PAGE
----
Thank you very much, Mr. Chair, and members of the standing committee.
My name is Jean-Marc Ruest, and I am senior vice-president of corporate affairs and general counsel for Richardson International Limited.
I thank you for inviting our company and me to give you our perspective on the current trade disruption of canola seed exports to China.
Richardson International is one of Canada's leading agribusinesses. Our company was founded in 1857, 10 years before Confederation, by the Richardson family, and it continues to be privately held by the fifth, and soon to be sixth. generation of the Richardson family.
We are involved in the sale of crop inputs to producers; in the handling and export of Canadian grains, oilseeds and pulses; the processing of canola and oats on a large-scale basis; and the manufacturing of canola oil products such as bottled canola oil, margarines and shortenings for the retail, food manufacturing and industrial services sectors.
We have a very long business history with China, dating back over 100 years. We were among the very first Canadian companies to export grain to China, and have developed a deep and meaningful relationship with our Chinese customers.
While our relationship with China has grown over a century, the importance of the Chinese market to Canadian grain, oilseeds and pulse exports has become evident over the last several years.
In 2018 the grain sector represented just under 30% of all goods sold to China by Canada. Of the top 25 products exported to China, seven grain and oilseed products appear on the list, totalling $4.8 billion annually. Canola seed was, of course, the single-largest export from Canada to China in 2018, at $2.72 billion. Canola products alone represented just over 15% of all of Canada's exports to China.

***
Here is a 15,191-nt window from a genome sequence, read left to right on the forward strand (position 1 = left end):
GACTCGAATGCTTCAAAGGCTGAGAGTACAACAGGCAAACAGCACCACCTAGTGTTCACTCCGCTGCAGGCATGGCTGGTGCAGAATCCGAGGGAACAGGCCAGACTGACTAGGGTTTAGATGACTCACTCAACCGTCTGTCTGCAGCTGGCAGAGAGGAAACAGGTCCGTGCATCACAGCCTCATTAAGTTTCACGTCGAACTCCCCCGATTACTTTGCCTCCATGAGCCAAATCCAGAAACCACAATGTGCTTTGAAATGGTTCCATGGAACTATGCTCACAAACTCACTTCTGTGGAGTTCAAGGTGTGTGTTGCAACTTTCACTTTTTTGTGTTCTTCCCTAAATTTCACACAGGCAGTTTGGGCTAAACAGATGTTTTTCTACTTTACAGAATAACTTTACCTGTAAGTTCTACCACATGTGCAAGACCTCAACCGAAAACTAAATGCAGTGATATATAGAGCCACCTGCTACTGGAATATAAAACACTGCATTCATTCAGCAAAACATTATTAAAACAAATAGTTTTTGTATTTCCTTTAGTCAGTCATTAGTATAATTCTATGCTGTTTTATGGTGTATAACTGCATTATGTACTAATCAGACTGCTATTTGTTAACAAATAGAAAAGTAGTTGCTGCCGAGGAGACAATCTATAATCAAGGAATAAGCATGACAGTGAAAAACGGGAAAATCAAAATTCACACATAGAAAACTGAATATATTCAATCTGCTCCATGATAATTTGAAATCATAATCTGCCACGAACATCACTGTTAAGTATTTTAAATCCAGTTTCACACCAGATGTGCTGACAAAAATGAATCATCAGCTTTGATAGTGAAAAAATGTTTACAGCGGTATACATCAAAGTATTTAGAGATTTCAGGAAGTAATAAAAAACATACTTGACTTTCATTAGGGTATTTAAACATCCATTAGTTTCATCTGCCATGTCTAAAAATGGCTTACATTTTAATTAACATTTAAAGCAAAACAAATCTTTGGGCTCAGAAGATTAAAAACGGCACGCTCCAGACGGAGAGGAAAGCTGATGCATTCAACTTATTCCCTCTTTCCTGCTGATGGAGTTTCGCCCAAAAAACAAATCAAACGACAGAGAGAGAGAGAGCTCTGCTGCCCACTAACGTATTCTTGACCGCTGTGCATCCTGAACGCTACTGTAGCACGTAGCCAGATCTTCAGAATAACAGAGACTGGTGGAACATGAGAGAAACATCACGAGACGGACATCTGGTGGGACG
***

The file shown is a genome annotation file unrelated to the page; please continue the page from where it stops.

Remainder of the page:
If we look at the top five products sent to China last year—which include canola seed, wood pulp, canola oil, soybeans and lumber—grains and oilseeds accounted for just over 60% of the value of those cumulative exports.
To say that canola is important to Canada's trading relationship with China would be a gross understatement. Canola, and indeed the entire grains and oilseeds complex, is the foundation of Canada's trading relationship with China.
As you are now aware, China began raising allegations over the last few months that Canadian canola shipments, including those from Richardson, were non-compliant with Chinese phytosanitary requirements due to the alleged presence of prohibited weed seeds and fungal disease.
Our internal testing and testing at the time of loading and thereafter, along with testing conducted by the Canadian Food Inspection Agency at the time of loading, and subsequent to the complaints, was unable to detect a presence of the alleged weed seeds or disease, and in fact several of the weed seeds alleged to have been in our shipments have not been found in any Canadian grain shipments from western Canada over the past decade.
Notwithstanding these results, China chose to abruptly suspend our company's licence to export canola seed on March 1, based on those allegations. You can appreciate that such a course of action was alarming and upsetting, given Richardson's long-standing relationship with China, and the importance of the Chinese market for Canadian grain and oilseed exports.